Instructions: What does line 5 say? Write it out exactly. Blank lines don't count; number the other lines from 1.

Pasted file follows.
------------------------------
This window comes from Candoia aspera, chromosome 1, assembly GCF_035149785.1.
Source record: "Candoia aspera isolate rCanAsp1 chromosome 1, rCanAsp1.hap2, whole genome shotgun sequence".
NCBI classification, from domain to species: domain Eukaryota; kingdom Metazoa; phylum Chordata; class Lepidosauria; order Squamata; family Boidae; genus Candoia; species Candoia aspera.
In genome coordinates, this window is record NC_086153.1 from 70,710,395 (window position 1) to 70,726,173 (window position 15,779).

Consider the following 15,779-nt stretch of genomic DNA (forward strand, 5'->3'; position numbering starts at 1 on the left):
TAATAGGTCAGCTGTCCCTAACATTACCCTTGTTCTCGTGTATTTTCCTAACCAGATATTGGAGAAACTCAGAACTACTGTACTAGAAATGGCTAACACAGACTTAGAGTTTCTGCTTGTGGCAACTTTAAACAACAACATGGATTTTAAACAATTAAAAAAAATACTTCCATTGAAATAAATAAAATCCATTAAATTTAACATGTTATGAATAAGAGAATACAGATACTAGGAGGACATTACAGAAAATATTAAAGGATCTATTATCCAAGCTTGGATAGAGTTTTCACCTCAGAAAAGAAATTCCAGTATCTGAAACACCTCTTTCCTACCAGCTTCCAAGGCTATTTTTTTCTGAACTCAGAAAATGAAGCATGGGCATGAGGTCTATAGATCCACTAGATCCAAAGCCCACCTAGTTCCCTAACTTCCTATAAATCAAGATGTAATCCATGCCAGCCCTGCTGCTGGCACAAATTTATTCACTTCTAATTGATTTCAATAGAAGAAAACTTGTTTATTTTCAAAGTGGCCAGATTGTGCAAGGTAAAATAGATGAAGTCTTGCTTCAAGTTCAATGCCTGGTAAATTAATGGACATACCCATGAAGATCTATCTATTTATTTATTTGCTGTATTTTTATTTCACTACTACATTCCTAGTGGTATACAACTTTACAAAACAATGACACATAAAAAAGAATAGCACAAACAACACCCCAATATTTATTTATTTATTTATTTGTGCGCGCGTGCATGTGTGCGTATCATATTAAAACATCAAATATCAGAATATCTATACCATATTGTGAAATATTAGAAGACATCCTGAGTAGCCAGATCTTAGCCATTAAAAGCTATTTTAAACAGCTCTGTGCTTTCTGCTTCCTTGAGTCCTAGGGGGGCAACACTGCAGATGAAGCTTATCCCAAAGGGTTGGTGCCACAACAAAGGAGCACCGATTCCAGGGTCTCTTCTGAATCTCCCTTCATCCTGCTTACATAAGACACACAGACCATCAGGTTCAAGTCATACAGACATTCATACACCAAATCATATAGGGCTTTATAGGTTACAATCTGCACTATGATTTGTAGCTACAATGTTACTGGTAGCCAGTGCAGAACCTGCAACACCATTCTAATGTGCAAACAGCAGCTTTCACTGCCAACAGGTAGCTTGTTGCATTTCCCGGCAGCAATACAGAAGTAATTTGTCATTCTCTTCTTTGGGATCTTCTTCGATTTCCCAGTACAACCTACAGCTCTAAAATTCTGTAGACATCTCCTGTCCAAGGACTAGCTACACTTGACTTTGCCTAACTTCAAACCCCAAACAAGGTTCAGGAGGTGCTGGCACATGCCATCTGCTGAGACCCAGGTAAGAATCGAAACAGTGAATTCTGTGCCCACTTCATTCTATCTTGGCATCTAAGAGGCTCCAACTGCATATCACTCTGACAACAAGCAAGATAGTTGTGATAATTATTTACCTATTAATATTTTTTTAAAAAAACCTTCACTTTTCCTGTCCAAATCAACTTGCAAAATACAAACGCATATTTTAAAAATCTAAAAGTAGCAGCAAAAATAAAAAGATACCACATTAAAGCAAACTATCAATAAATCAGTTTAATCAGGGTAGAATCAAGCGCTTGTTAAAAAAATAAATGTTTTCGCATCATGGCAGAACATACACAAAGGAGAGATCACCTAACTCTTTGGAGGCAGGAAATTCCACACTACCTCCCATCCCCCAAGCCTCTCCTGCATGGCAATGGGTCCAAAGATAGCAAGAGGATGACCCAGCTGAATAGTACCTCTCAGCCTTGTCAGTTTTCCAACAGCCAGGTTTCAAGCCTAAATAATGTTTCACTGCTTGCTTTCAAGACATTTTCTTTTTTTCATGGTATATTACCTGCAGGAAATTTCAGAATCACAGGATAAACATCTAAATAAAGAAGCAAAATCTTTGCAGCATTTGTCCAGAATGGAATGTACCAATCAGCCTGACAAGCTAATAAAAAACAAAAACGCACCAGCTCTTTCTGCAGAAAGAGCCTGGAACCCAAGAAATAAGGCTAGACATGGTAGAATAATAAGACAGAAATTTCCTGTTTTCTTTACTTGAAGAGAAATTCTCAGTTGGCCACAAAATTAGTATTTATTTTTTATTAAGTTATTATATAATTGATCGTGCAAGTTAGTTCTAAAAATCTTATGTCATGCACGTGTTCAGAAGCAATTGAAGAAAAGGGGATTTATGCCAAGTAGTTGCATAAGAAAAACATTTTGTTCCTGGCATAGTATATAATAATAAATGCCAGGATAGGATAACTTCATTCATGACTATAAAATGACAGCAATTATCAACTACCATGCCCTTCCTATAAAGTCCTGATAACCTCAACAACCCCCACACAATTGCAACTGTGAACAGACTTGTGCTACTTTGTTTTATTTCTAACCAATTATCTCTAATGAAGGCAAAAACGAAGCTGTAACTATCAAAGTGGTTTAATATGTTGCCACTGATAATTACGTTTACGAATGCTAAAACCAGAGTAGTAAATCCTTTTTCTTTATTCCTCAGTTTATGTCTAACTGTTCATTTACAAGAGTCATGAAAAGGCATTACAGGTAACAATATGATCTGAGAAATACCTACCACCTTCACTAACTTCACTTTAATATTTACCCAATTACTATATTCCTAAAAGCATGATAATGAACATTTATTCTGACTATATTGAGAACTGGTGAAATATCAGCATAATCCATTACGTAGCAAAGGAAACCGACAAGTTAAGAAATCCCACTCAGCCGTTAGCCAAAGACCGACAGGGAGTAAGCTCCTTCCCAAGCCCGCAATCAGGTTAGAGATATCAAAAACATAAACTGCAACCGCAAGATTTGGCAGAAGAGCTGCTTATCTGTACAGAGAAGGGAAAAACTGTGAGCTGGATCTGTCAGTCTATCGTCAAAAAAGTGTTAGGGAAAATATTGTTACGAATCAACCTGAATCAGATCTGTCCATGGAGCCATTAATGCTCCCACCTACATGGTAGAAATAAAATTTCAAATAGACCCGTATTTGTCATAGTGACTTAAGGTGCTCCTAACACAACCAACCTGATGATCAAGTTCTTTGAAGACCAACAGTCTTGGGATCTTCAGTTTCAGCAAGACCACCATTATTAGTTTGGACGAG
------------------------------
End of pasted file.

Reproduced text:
Consider the following 15,779-nt stretch of genomic DNA (forward strand, 5'->3'; position numbering starts at 1 on the left):